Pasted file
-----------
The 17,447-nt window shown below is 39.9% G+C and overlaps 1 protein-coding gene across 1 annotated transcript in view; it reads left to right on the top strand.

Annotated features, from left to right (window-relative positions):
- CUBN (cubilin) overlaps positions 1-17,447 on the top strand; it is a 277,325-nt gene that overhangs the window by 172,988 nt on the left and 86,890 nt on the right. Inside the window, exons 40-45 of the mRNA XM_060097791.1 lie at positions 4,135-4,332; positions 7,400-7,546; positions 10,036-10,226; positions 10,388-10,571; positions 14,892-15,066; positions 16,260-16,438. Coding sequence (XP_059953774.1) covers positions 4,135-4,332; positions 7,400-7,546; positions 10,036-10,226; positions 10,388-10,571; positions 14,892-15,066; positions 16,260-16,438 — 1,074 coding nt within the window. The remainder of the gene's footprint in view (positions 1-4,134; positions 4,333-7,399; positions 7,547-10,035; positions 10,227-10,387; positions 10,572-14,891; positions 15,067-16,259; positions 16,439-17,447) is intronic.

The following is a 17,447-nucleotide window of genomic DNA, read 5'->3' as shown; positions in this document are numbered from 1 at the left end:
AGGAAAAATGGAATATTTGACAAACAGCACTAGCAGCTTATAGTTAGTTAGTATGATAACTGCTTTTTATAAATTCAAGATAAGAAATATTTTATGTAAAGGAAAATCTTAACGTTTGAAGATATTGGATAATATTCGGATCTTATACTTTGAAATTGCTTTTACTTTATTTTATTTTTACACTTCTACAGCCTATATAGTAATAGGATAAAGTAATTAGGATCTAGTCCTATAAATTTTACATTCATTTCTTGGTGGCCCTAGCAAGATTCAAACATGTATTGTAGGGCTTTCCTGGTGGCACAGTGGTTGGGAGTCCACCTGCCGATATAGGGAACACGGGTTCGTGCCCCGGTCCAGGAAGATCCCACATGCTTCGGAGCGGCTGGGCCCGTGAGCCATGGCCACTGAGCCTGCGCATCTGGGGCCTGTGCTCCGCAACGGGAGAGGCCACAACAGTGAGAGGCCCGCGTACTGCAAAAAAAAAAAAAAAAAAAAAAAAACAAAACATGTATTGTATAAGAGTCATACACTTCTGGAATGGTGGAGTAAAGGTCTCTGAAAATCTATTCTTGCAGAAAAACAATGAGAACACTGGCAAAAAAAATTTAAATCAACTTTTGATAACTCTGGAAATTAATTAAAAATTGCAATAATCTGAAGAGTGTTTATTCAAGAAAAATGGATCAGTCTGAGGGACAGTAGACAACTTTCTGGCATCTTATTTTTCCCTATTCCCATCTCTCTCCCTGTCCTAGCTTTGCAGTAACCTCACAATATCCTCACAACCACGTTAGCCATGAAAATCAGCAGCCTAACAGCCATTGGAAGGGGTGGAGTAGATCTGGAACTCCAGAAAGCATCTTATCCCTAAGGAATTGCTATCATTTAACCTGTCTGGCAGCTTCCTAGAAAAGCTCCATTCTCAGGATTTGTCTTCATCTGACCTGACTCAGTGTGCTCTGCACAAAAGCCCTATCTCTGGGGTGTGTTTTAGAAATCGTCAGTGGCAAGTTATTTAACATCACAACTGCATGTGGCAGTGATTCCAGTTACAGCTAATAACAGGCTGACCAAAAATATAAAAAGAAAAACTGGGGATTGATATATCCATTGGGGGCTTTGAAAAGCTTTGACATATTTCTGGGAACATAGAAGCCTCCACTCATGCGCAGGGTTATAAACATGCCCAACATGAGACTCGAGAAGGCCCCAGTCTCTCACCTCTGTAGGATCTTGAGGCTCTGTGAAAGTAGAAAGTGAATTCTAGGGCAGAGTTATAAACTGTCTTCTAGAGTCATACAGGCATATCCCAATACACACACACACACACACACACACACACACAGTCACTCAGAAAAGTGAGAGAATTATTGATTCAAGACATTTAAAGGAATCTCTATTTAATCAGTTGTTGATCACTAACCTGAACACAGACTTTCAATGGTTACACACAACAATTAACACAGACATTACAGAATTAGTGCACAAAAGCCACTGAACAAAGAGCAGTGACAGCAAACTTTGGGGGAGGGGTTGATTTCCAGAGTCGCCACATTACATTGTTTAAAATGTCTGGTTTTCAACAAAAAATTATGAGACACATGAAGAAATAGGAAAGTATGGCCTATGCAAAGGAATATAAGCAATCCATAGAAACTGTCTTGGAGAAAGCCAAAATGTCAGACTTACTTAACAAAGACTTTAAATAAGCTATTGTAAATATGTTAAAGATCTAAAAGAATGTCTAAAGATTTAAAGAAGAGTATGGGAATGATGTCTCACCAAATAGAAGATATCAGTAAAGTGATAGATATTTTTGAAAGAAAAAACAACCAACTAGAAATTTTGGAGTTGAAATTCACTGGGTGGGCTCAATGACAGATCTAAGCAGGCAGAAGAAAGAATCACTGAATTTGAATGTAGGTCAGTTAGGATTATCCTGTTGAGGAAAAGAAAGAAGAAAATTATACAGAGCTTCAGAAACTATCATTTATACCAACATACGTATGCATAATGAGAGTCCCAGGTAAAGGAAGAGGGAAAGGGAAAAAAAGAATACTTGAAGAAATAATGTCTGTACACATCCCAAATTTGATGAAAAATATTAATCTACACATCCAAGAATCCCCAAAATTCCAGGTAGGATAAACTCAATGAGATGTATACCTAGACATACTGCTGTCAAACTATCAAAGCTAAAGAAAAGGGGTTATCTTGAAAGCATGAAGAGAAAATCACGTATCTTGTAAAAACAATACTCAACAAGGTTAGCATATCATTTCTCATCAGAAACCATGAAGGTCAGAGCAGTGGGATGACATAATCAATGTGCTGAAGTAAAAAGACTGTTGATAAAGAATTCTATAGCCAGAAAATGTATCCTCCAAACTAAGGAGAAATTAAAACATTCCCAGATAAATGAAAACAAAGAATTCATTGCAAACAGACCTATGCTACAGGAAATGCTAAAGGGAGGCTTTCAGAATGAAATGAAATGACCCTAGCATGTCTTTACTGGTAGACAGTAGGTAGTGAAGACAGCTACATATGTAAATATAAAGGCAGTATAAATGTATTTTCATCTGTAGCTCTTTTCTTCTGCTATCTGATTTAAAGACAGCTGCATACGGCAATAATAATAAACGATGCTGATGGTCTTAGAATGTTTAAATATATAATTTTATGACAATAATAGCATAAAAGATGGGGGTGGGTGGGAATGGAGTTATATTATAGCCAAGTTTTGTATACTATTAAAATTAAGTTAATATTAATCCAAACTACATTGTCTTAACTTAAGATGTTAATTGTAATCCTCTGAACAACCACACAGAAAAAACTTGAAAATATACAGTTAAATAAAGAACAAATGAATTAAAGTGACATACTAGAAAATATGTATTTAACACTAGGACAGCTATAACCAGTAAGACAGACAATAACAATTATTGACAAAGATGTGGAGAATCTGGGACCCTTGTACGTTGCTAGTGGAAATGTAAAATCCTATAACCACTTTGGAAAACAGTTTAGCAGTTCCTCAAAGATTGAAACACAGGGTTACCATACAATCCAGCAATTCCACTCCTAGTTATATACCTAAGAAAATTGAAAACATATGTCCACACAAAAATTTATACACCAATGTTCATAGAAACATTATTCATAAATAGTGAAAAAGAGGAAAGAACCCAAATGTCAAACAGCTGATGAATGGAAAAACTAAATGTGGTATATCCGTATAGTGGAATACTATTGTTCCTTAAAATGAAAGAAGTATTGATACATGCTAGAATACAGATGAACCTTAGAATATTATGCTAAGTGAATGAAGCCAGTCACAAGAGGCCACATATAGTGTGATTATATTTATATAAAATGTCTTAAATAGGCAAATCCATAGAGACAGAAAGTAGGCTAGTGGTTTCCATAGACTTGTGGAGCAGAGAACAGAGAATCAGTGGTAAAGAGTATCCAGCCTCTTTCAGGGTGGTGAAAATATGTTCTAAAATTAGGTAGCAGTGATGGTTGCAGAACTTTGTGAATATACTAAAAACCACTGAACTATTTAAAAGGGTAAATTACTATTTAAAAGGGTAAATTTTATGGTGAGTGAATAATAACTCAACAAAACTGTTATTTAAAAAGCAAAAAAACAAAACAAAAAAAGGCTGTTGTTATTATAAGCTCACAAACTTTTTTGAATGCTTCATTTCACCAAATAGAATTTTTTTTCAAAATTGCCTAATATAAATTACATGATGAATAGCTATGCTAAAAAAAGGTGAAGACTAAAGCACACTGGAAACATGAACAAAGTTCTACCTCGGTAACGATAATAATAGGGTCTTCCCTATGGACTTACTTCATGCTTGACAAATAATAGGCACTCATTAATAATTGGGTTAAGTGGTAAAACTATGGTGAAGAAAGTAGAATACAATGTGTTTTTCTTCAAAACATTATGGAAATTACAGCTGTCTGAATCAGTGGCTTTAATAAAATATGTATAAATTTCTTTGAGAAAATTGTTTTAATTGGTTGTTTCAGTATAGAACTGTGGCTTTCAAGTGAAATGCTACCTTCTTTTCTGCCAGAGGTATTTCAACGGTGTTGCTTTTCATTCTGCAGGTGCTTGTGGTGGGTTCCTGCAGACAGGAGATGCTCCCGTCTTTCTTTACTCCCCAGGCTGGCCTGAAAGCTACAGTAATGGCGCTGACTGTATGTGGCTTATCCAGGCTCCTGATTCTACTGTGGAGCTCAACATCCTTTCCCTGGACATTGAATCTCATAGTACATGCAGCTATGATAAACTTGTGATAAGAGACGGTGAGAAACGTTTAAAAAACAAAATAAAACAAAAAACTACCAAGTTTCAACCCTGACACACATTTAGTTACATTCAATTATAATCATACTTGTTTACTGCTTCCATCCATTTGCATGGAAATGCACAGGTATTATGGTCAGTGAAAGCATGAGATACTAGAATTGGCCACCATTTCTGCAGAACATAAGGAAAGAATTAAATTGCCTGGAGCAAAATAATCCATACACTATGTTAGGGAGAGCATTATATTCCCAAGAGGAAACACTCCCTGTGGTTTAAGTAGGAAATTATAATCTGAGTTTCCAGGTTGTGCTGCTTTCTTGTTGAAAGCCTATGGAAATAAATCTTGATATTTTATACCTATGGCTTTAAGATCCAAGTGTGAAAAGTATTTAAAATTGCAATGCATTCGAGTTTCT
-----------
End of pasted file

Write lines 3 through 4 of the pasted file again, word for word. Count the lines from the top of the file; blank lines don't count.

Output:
- CUBN (cubilin) overlaps positions 1-17,447 on the top strand; it is a 277,325-nt gene that overhangs the window by 172,988 nt on the left and 86,890 nt on the right. Inside the window, exons 40-45 of the mRNA XM_060097791.1 lie at positions 4,135-4,332; positions 7,400-7,546; positions 10,036-10,226; positions 10,388-10,571; positions 14,892-15,066; positions 16,260-16,438. Coding sequence (XP_059953774.1) covers positions 4,135-4,332; positions 7,400-7,546; positions 10,036-10,226; positions 10,388-10,571; positions 14,892-15,066; positions 16,260-16,438 — 1,074 coding nt within the window. The remainder of the gene's footprint in view (positions 1-4,134; positions 4,333-7,399; positions 7,547-10,035; positions 10,227-10,387; positions 10,572-14,891; positions 15,067-16,259; positions 16,439-17,447) is intronic.

The following is a 17,447-nucleotide window of genomic DNA, read 5'->3' as shown; positions in this document are numbered from 1 at the left end: